Quick informal poll:
If you were going to start a business today, what kind of business model would you use?
My personal answer: currently leaning towards some form of software as a service, utilizing some type freemium model. But then so is everybody else, right? I have more to say on this, but want to hear what you think!
Advising, brokering of information and resources. Interesting that you should ask this question (and for me to see it) now, as I am in the middle of writing an article about starting a business in this economy.
Interesting. I’ve spent most of my career in one form or another of consulting. Its an easy business to get into, the problem of course being that you can never stop working, since you get paid on a project or hourly basis. According to Nassim Nicholas Taleb, such “non-scalable” businesses are actually the safest to be in though, since there’s little substitute (yet) for skilled human labour.
On the other hand, the lure of the huge “dot com” project still attracts most software developers like moths to a flame…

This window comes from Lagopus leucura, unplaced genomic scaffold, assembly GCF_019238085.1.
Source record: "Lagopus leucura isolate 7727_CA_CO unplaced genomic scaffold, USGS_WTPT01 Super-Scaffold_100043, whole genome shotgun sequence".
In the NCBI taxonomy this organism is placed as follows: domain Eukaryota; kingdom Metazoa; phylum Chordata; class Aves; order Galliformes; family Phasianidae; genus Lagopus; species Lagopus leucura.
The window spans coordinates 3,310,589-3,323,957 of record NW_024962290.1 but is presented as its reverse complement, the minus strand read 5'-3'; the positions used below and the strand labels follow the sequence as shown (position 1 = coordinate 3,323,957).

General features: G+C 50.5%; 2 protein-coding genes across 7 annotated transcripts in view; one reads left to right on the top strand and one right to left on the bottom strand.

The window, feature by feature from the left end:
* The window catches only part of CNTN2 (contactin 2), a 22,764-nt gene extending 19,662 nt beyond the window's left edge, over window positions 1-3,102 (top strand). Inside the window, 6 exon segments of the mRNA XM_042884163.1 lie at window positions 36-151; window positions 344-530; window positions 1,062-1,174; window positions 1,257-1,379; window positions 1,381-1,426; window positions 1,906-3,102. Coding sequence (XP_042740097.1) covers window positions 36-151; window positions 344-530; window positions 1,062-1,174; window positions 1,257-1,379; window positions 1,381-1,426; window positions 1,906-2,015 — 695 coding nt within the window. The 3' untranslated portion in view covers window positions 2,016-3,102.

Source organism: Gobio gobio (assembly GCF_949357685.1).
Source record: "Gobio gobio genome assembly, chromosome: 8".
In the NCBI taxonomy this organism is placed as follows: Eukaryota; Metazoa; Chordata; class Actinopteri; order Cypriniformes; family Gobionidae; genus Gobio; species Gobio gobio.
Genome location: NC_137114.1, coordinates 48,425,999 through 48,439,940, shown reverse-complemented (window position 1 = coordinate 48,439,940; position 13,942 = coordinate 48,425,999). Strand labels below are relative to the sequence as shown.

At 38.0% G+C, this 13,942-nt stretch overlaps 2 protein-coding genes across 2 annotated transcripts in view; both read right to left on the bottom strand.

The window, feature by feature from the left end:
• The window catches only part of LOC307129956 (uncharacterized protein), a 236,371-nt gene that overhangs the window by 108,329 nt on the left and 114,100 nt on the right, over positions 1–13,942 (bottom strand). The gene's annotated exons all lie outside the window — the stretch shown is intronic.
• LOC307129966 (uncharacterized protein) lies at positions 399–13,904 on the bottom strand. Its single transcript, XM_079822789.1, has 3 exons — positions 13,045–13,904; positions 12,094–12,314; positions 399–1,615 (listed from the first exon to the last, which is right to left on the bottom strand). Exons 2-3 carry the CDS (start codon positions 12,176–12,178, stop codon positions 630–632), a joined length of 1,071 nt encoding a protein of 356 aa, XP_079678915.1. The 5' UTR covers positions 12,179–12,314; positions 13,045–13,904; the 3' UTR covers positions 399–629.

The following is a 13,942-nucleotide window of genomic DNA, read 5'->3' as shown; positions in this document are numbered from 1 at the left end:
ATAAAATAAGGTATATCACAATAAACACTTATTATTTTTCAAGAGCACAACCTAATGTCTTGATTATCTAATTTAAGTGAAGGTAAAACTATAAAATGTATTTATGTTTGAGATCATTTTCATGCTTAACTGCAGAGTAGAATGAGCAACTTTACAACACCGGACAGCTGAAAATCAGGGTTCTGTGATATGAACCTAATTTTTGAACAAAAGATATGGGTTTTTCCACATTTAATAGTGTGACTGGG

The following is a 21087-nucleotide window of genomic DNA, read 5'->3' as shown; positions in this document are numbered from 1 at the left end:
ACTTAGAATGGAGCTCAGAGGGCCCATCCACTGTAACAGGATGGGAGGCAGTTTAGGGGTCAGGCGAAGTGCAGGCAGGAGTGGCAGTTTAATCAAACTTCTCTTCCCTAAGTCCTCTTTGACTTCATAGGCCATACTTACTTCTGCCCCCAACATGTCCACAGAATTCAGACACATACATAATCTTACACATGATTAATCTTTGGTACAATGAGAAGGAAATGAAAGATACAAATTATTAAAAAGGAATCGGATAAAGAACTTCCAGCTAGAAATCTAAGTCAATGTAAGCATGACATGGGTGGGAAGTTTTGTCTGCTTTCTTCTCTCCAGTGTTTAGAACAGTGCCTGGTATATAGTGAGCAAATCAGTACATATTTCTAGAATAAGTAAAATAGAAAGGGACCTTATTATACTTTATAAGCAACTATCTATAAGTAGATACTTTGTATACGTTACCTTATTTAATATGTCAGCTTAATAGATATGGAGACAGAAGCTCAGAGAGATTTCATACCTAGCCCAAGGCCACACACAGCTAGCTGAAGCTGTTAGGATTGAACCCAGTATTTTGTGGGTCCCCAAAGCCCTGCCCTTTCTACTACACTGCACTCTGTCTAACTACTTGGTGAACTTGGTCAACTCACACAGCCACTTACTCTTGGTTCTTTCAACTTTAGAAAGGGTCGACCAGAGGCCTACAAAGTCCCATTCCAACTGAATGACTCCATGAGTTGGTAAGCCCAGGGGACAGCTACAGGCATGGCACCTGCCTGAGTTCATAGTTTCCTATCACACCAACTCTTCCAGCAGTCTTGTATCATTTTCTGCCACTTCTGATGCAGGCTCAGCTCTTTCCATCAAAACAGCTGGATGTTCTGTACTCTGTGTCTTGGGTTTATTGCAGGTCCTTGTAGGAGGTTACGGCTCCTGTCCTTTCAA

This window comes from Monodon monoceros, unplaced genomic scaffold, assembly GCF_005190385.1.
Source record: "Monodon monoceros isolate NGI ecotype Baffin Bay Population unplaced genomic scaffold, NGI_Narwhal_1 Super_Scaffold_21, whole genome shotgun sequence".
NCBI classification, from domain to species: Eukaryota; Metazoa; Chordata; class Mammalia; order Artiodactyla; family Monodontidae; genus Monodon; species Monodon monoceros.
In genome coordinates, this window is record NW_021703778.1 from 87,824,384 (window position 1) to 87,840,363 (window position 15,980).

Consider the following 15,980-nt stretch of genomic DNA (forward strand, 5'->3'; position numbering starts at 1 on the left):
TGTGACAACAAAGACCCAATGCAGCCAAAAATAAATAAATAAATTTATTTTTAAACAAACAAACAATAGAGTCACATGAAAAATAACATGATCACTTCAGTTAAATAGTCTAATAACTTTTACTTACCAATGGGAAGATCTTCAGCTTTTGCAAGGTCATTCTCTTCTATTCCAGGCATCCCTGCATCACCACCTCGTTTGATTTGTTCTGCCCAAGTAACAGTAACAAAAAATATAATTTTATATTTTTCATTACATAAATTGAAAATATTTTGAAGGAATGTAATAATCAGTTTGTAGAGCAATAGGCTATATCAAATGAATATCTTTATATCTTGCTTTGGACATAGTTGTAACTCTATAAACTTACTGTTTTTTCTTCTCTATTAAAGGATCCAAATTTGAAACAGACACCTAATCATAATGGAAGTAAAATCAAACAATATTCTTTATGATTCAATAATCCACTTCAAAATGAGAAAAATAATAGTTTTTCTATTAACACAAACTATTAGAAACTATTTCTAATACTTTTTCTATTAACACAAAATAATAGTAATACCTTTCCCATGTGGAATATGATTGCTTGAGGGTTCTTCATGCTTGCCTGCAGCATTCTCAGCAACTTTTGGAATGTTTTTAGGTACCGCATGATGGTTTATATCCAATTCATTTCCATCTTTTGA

Now is the time to rethink existing businesses. A reimagination if you will. Move as many services online as possible
There’s an upside and a downside to that, of course.
Software as a service is great for vendors, since they are “renting” out their product or service to their customers, rather than selling it. That means a (in theory) constant stream of revenue. Its also hard for an existing customer to leave (walled garden effect), which means that there’s at least some price elasticity.
The downside is on the customer’s side. As a customer, I try and avoid any online service where I’m going to be locked in for a long time, particularly if I have concerns about data security / privacy etc. I also really don’t enjoy getting “dinged” each month, even if its a small amount. In time it adds up.
I think the key for vendors of this service is to a) have a free basic service that allows people to grow into the paid version, b) provide a really high value premium service, and c) make sure that they have reasonable terms of service and policies that are enforced even-handedly. Its often hard to do this in practice though.
Isn’t that your freemium model? I think you split the pros and cons of this system fairly well, you just forgot to call it by its name.
I don’t know why, but the neologism “freemium” really annoys me. Maybe because the word just sound stupid. I’m pretty sure this is not a new business practice (just popular in a new medium – the web), why make up a new word for it?
Freemium is analogous to “gatecrasher special” or “loss leader”.
The difference being that grocery stores don’t give away products as their entire business model, with advertising making up the difference. Although that would be a very interesting store…